Coping with hearing loss can be quite an adjustment for you and your family members. Sometimes, it can even be dangerous.
What if you can’t hear a fire alarm or someone yelling your name? If you have neglected hearing loss, you won’t be able to hear those car sounds that could be signaling an approaching threat.
But the “what ifs” aren’t something you should worry about. The first thing that somebody with neglected hearing loss should do is get a hearing test. Here are a few recommendations to help keep individuals with hearing aids and their loved ones safer whether or not they are using their hearing aid.
1. Don’t go out by yourself
If you can, bring somebody with you who isn’t struggling to hear. If you need to go out by yourself, request that people come closer and look at you when they talk.
2. Avoid distractions while driving
It’s important to remain focused when you’re driving because you can’t rely on your hearing as much for cues. Pull over if you need to plot a route and stay away from your phone and GPS. Before you drive, if you are worried that you might have an issue with your hearing, call us for an assessment.
If there are times while you’re driving that you might need to have your passengers quiet down or turn off the radio, there’s no reason to be embarrassed. Safety first!
3. Consider a service dog
You think of service dogs as helpful for those with loss of vision, epilepsy, or other disorders. But if you have auditory problems, they can also be really helpful. A service dog can be trained to alert you to danger. When somebody is at your door they can let you know.
They can help you with your hearing problems and they are also wonderful companions.
4. Make a plan
Identify what you’ll do before an emergency strikes. Talk to others in your life about it. For instance, make sure your family is aware that you will be in the basement if a tornado hits. In case of a fire, choose a specified location that you’ll be outside the house.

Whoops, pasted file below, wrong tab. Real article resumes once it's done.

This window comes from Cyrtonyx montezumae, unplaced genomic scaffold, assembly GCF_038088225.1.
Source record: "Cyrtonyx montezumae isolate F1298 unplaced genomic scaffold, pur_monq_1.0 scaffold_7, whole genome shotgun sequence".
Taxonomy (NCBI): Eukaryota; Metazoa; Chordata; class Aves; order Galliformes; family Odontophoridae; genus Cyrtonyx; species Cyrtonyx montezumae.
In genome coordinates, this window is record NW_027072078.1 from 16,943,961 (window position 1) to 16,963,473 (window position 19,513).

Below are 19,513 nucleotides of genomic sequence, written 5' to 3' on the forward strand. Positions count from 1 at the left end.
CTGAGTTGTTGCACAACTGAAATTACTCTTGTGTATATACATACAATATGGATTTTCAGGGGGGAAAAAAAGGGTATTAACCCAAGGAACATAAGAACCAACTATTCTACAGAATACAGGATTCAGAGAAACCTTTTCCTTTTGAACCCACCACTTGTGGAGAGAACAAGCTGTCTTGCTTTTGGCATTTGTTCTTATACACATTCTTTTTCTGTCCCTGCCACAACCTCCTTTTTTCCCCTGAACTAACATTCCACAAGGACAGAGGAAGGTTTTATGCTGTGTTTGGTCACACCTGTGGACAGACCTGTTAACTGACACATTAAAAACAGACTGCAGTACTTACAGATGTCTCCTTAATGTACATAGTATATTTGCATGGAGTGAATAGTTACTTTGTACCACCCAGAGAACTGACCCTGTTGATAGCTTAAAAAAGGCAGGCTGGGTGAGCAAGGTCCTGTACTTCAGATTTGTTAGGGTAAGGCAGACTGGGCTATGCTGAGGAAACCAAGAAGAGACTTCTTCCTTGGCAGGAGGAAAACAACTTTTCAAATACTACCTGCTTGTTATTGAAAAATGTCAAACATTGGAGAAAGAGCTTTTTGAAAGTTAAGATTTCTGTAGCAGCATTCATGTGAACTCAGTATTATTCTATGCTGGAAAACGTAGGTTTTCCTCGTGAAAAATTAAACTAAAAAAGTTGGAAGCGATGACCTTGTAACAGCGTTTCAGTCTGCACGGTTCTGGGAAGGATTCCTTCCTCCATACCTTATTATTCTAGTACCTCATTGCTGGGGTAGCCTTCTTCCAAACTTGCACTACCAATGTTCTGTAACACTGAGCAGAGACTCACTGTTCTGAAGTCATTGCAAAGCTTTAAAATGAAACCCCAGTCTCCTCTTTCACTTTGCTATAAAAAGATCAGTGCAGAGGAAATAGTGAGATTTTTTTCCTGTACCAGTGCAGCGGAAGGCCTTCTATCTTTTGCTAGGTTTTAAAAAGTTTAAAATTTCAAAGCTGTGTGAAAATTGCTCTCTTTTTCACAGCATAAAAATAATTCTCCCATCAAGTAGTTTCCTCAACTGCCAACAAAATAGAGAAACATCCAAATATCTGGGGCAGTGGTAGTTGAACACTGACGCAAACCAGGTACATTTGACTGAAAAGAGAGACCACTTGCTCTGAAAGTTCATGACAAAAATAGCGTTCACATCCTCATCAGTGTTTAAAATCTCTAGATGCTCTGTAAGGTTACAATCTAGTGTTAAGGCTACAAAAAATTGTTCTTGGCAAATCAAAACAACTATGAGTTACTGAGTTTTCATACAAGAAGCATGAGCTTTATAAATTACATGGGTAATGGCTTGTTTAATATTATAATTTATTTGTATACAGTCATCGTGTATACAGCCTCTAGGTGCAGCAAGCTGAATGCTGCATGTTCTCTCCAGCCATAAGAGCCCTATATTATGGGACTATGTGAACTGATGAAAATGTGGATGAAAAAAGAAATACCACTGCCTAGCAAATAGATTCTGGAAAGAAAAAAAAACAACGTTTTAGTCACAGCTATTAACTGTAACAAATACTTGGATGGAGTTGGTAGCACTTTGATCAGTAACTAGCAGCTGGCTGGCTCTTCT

This way, emergency personnel, and your family will know where to find if something were to go wrong.
5. Adjust yourself to visual cues while driving
Over time, it’s likely that your hearing loss has gotten worse. If your hearing aids aren’t regularly adjusted, you may find yourself relying more on your eyes. Be alert to flashing lights on the road since you might not hear sirens. When children or pedestrians are around, stay extra vigilant.
6. Let friends and family know about your hearing trouble
It might be tough to admit, but it’s essential that people in your life know about your hearing loss. You might need to get to safety and people around you will be able to make you aware of something you may have missed. They most likely won’t bother alerting you if they think you hear it too.
7. Be diligent about the maintenance of your vehicle
Your car might start making unusual sounds that your hearing loss stops you from hearing. These can indicate a serious problem. Your car could take serious damage and your safety might be at risk if these sounds aren’t dealt with. When you bring your vehicle in for routine maintenance, ask your mechanic to give your car a general once-over.
8. Treat your hearing loss
This is the most critical thing you can do to remain safe. In order to know if you require a hearing aid, have your hearing examined annually. Don’t hesitate because of time constraints, money, or pride. Modern hearing aids are discreet, functional, and very affordable. A hearing aid can help you stay safer in many settings at home, work, park, shopping, and driving.